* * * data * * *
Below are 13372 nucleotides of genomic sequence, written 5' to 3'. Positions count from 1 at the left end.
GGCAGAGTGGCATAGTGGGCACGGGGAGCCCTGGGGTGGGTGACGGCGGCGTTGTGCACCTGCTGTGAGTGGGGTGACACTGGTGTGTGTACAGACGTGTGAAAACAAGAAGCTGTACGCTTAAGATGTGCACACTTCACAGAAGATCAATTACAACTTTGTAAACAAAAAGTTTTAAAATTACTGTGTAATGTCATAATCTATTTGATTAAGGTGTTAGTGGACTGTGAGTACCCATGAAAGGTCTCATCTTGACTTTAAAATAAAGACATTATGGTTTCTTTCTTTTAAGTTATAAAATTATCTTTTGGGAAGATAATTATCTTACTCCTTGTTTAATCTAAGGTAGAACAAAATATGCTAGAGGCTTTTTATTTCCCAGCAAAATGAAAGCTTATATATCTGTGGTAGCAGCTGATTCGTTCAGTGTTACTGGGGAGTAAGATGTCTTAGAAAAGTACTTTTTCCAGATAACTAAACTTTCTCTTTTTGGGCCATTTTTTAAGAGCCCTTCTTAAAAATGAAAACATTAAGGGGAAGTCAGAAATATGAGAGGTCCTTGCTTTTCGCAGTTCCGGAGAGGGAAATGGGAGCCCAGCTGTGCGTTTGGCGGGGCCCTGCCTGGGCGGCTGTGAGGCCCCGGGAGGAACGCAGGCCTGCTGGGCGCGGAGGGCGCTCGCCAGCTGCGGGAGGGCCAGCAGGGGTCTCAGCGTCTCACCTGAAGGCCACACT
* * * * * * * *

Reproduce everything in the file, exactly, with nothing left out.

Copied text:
Below are 13372 nucleotides of genomic sequence, written 5' to 3'. Positions count from 1 at the left end.
GGCAGAGTGGCATAGTGGGCACGGGGAGCCCTGGGGTGGGTGACGGCGGCGTTGTGCACCTGCTGTGAGTGGGGTGACACTGGTGTGTGTACAGACGTGTGAAAACAAGAAGCTGTACGCTTAAGATGTGCACACTTCACAGAAGATCAATTACAACTTTGTAAACAAAAAGTTTTAAAATTACTGTGTAATGTCATAATCTATTTGATTAAGGTGTTAGTGGACTGTGAGTACCCATGAAAGGTCTCATCTTGACTTTAAAATAAAGACATTATGGTTTCTTTCTTTTAAGTTATAAAATTATCTTTTGGGAAGATAATTATCTTACTCCTTGTTTAATCTAAGGTAGAACAAAATATGCTAGAGGCTTTTTATTTCCCAGCAAAATGAAAGCTTATATATCTGTGGTAGCAGCTGATTCGTTCAGTGTTACTGGGGAGTAAGATGTCTTAGAAAAGTACTTTTTCCAGATAACTAAACTTTCTCTTTTTGGGCCATTTTTTAAGAGCCCTTCTTAAAAATGAAAACATTAAGGGGAAGTCAGAAATATGAGAGGTCCTTGCTTTTCGCAGTTCCGGAGAGGGAAATGGGAGCCCAGCTGTGCGTTTGGCGGGGCCCTGCCTGGGCGGCTGTGAGGCCCCGGGAGGAACGCAGGCCTGCTGGGCGCGGAGGGCGCTCGCCAGCTGCGGGAGGGCCAGCAGGGGTCTCAGCGTCTCACCTGAAGGCCACACT